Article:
A cataract is a cloudy area in the natural lens of your eye. It develops
slowly over years. You probably didn’t have symptoms at first. But
now, you may have noticed one or more of these changes:
· Your vision is cloudy or blurry.
· Colors look faded.
· You can’t see well at night.
· You see halos around lights.
· You have to change prescription glasses often.
Do I have to remove my cataract?
Not removing a cataract may lead to blindness. Cataracts are common. Most
people in the U.S. age 80 and older either have cataracts or have had
How is a cataract removed?
Surgery is the only treatment for removing a cataract. Cataract removal
surgery is safe, and it corrects vision problems caused by the cataract.
Some people have a cataract in only one eye, and others have them in both.
If you have two cataracts, surgery is performed on different days, usually
several days to two weeks apart.
How long does the procedure last?
Cataract surgery is a short outpatient procedure. Most of your time in
the hospital will be spent in the recovery area. You will return to the
Eye Specialists clinic for a followup appointment the next day.
Choosing a lens
During cataract surgery, your eye’s cloudy lens will be removed and
replaced with an artificial lens called an intraocular lens. Like prescription
glasses or contact lenses, these lenses come in different strengths. You
have a choice of lenses.
We offer a basic lens, toric lens and multifocal lens. For each lens, there
is a page in your folder with information and a photo simulation of how
you would see with that lens without the aid of glasses.
· If you choose a basic lens, you likely will need glasses even
if you didn’t need them before surgery.
· If you choose a toric lens (and your ophthalmologist determines
you are a candidate), you will need reading glasses for near vision even
if you didn’t need them before surgery.
· If you choose a multifocal lens (and your ophthalmologist determines
you are a candidate), you most likely won’t need glasses after surgery,
but you may want reading glasses for very small print.
Do you like wearing glasses?
If you are used to wearing glasses, you may not mind continuing to wear
them. But if you don’t like wearing glasses or don’t want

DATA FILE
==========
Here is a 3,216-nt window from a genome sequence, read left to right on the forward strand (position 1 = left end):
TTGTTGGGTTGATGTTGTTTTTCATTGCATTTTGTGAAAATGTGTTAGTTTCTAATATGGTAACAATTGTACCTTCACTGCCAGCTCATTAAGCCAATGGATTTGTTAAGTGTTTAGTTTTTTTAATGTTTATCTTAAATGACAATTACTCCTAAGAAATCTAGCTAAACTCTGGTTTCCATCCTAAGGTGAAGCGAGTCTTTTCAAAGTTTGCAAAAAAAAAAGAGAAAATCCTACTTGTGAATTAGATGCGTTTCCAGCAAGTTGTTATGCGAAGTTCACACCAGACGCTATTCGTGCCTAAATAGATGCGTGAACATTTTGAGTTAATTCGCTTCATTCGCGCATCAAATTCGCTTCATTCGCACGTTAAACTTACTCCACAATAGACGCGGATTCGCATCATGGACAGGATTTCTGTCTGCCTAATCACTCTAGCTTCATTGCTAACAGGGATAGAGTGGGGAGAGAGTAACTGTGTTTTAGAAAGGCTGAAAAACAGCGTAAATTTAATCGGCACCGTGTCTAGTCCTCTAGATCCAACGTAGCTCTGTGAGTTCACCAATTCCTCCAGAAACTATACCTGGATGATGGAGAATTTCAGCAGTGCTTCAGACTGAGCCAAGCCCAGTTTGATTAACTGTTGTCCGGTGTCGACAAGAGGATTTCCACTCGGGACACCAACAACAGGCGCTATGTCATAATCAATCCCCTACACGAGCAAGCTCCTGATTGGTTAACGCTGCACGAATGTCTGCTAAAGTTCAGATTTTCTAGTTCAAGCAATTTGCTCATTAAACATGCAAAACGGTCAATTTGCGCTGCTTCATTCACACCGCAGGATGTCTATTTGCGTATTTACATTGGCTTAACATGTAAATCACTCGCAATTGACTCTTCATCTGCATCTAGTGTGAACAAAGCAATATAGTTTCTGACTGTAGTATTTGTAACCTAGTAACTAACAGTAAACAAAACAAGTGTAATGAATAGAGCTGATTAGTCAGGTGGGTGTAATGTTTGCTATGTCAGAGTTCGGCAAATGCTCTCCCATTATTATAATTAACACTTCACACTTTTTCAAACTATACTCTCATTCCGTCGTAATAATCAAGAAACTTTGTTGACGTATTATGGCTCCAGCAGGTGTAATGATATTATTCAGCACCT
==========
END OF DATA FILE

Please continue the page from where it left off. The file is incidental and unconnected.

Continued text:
to begin wearing them, choosing multifocal lenses may be your once-in-a-lifetime
chance to to enhance your vision! Most people who choose multifocal lenses
don’t have to wear glasses.
Do you have astigmatism?
People with moderate to high astigmatism usually are happier with toric
lenses because it helps remove distortion caused by the corneas’
Is night driving important to you?
Glare and halos around lights may occur with multifocal lenses (5% to 10%
of cases). Most people adapt to these effects, but if this wold be bothersome
may be happier with basic lenses.
Do you have glaucoma, macular degeneration or other eye diseases that cause
Multifocal lenses generally are not recommended for people with these conditions.
If avoiding glasses is important and you have eye damage, monovision (described
below) may be a better option.
Is there an option for not wearing glasses with basic lenses?
If you have cataracts in both eyes, a technique called monovision may be
an option. A basic lens set for distance vision is inserted into one eye
and a lens set for near vision is placed in the other eye. The brain adapts
and provides adequate vision at all distances. However, distance and near
vision are not as good as they would be if two basic lenses were used
for one focus.
If you are interested in monovision and have never used the monovision
technique with contact lenses, you may be required to wear contacts for
a period of time before surgery to see if you can adapt to it.
Paying for specialty lenses
Insurance covers the cost of basic lenses. If you choose toric or multifocal
lenses, payment is due before surgery. If you cannot pay the entire amount
at once, you may apply for CareCredit or our Medical Expense Loan Program.
For more information, please call Patient Financial Services at 319-768-3625, option 2.